In Birchfield, the U.S. Supreme Court established that since “the taking of a blood sample” is a search within the meaning of the Fourth Amendment, absent an applicable exception, police officers may not compel the taking of a blood sample of a defendant without a search warrant. The Court next held that, although implied-consent laws that impose civil penalties and evidentiary consequences for refusing to consent are constitutional, implied-consent laws that “impose criminal penalties” for refusing to consent to a blood test are unconstitutional because “motorists cannot be deemed to have consented to submit to a blood test on pain of committing a criminal offense.”
Following Birchfield, the Pennsylvania appeals court explained, the police may validly obtain consent based on a warning of a license-suspension penalty, since the Supreme Court made clear that such a penalty may be constitutionally imposed. In contrast, when consent is obtained following a warning that refusal will subject a motorist to “the pain of committing a criminal offense,” a penalty that in fact may not be imposed, that consent may be rendered involuntary.
Interpreting Birchfield, the Pennsylvania Supreme Court held, “In determining the validity of a given consent, the Commonwealth bears the burden of establishing that a consent is the product of an essentially free and unconstrained choice—not the result of duress or coercion, express or implied, or a will overborne—under the totality of the circumstances.”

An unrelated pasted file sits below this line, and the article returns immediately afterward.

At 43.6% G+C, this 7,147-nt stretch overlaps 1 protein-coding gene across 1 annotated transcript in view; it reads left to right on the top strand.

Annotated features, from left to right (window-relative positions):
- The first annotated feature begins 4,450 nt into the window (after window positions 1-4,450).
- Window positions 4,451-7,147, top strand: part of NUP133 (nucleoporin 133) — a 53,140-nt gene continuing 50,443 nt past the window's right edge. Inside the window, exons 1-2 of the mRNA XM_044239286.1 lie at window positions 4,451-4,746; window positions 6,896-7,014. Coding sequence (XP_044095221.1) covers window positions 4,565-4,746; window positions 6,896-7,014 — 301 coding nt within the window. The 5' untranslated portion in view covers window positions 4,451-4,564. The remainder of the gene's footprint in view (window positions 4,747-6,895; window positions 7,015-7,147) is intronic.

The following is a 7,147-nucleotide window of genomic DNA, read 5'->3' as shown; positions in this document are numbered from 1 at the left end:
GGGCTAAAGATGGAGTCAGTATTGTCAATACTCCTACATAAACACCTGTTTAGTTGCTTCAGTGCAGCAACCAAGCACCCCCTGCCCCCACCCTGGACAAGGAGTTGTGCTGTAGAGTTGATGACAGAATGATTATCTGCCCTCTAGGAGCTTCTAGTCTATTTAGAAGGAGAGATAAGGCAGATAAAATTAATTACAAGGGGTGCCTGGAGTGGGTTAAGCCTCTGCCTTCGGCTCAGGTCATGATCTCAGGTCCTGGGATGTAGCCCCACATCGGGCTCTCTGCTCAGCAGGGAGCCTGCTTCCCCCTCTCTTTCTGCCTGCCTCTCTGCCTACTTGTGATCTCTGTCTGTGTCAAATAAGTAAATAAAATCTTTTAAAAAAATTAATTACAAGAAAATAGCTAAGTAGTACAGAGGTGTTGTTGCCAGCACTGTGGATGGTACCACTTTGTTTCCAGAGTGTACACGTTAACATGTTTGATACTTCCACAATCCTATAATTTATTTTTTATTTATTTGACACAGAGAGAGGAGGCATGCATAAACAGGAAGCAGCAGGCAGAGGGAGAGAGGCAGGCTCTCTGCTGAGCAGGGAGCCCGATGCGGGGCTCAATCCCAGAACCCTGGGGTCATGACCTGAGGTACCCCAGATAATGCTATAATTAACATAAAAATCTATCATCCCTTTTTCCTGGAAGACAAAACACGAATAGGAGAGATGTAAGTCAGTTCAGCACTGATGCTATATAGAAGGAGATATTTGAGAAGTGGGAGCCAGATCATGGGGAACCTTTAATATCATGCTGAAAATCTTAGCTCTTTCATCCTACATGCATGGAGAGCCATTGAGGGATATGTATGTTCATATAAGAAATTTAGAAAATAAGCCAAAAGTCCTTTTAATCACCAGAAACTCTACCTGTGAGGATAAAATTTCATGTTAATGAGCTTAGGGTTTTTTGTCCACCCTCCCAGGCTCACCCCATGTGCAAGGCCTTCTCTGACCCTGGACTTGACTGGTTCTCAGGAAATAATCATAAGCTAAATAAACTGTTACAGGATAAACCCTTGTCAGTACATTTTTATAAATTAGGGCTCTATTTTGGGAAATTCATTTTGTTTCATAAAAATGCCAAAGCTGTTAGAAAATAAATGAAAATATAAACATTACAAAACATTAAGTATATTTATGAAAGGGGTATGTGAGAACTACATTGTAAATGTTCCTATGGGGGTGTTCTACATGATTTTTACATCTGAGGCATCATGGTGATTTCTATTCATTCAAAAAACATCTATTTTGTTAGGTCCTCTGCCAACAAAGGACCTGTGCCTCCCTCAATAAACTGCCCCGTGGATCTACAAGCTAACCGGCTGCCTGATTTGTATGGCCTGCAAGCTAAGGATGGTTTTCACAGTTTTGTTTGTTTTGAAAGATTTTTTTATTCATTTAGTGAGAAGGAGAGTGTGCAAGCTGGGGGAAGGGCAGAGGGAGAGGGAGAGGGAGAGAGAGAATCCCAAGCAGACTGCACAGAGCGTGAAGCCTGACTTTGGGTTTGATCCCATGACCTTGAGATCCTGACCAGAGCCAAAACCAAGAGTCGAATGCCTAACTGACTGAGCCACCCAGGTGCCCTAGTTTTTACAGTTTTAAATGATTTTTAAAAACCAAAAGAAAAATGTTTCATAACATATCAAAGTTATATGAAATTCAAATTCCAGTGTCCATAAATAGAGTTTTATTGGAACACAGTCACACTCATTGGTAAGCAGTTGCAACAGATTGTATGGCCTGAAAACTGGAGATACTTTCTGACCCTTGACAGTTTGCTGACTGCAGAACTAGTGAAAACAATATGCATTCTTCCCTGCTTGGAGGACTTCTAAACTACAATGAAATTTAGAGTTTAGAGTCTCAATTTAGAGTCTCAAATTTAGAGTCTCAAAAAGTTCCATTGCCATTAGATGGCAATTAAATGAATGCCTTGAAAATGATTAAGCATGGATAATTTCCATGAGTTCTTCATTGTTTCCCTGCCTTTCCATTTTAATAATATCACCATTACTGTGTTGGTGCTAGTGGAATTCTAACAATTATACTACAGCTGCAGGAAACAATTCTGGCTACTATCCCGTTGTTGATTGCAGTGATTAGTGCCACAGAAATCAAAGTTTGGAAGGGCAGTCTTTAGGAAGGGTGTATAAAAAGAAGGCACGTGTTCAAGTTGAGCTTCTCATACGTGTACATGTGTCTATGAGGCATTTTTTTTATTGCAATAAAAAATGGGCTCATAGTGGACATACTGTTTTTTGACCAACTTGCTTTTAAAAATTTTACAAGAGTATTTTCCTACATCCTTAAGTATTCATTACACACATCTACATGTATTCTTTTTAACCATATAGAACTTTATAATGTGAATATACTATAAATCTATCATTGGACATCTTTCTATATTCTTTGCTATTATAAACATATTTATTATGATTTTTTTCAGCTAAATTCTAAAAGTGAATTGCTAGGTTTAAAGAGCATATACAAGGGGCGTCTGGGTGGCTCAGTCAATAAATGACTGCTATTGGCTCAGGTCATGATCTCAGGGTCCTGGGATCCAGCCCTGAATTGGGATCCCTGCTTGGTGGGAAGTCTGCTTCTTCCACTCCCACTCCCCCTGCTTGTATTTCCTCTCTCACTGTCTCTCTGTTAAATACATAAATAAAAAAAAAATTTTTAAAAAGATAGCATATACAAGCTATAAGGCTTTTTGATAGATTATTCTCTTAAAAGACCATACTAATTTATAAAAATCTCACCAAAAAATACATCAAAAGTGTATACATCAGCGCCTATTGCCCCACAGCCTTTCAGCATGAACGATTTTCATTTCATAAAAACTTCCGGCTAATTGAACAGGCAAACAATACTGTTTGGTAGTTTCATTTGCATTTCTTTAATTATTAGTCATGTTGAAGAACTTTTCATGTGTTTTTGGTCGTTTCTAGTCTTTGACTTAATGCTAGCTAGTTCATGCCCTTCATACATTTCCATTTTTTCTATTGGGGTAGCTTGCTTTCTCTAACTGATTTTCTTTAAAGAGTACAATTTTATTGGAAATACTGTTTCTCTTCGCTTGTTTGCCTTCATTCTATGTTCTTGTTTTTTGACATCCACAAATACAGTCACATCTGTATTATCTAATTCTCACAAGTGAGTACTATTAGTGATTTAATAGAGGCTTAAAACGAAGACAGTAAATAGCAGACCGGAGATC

In this case, the appeals court held, a crucial component of the “totality of the circumstances” surrounding the driver’s consent was the warning given by the officer concerning the consequences of refusal. The officer did not expressly state that the driver would face enhanced criminal penalties if he refused consent. Instead, he referenced “enhanced penalties through PennDOT.” The record did not reveal what those enhanced penalties might be, beyond license suspension. Thus, the court reversed and remanded for re-evaluation of consent based on the totality of the circumstances.
Hiring the right attorney can make all of the difference in the world, even if your case seems straightforward or you have no criminal record. If you find yourself arrested for a DUI, make sure you have a capable attorney on your side. Pennsylvania criminal defense attorney Zachary B. Cooper will be aggressive and will fight to make sure that your rights are protected so that your family and you can move on with your lives. Call (215) 542-0800 for a free consultation to discuss the legal options that may be available to you.
More Blog Posts:
Pennsylvania Appeals Court Upholds Defendant’s DUI Conviction, Pennsylvania DUI Lawyer Blog, March 15, 2017.
Pennsylvania Appeals Court Rejects DUI Appellant’s Argument That He Was Merely Sleeping in Car, Pennsylvania DUI Lawyer Blog, February 16, 2017.
Pennsylvania Appeals Court Vacates Illegally Enhanced DUI Sentence, Pennsylvania DUI Lawyer Blog, February 3, 2017.